Caterpillar and the United Auto Workers recessed their latest round of negotiations Thursday, just hours after someone fired several shots at the home of a Caterpillar spokesman.

Neither side would answer questions about the recess or say whether it was related to the shots."The parties intend to resume talks shortly," said Reggie McGhee, a union spokesman. "The UAW bargaining team will be meeting in Detroit next week to review the outcome of this week's talks."

He called the shooting "deplorable."

About five shots were fired Wednesday night at the home of spokesman Keith Butterfield, police said. Mr. Butterfield's family was home at the time and one shot narrowly missed him, but no one was injured.

After a five-month hiatus, the two sides resumed contract negotiations this week in hopes of ending a record-long strike. But this time they shunned federal mediators and avoided the public commentary that has marked past negotiations.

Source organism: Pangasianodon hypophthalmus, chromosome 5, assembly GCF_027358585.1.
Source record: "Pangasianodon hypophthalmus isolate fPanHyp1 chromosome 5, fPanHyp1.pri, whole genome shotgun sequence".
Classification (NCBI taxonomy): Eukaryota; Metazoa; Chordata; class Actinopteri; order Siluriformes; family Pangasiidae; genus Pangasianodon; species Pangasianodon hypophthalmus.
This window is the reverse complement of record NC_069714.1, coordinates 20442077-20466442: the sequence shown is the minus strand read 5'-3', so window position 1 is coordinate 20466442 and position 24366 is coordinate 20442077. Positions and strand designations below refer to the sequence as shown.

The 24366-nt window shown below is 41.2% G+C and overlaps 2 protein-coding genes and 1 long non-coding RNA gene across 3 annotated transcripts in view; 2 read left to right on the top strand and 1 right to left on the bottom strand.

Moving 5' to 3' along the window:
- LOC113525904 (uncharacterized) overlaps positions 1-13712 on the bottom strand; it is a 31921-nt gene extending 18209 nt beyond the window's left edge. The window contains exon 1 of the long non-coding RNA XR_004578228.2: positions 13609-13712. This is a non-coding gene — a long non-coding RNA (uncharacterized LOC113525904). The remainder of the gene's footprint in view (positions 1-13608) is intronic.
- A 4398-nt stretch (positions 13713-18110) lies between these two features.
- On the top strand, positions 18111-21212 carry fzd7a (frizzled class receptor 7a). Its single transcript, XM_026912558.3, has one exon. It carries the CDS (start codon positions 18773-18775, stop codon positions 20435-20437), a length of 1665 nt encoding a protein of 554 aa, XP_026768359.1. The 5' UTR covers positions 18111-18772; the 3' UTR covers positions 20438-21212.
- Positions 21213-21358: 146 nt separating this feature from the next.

Neither side commented on whether negotiations Tuesday and Wednesday moved them any closer to ending the strike.

Although the union says it is striking over unfair labor practices by management, a contract dispute led to the feud. Caterpillar has proposed a two-tier wage system, along with changes in health care, job security and schedules.

The UAW has not had a contract with Caterpillar - the world leader in heavy equipment - since September 1991. The union went on strike when that contract expired. But the strike ended when Caterpillar threatened to hire replacements.

The current strike began June 20, 1994. The union complains that Caterpillar has violated federal labor laws. In a strike over unfair labor practices, strikers cannot be replaced.

More than 13,000 UAW members in Illinois, Pennsylvania and Colorado could participate in the strike, but the company says at least 4,000 have gone back to work and helped Caterpillar produce record profit.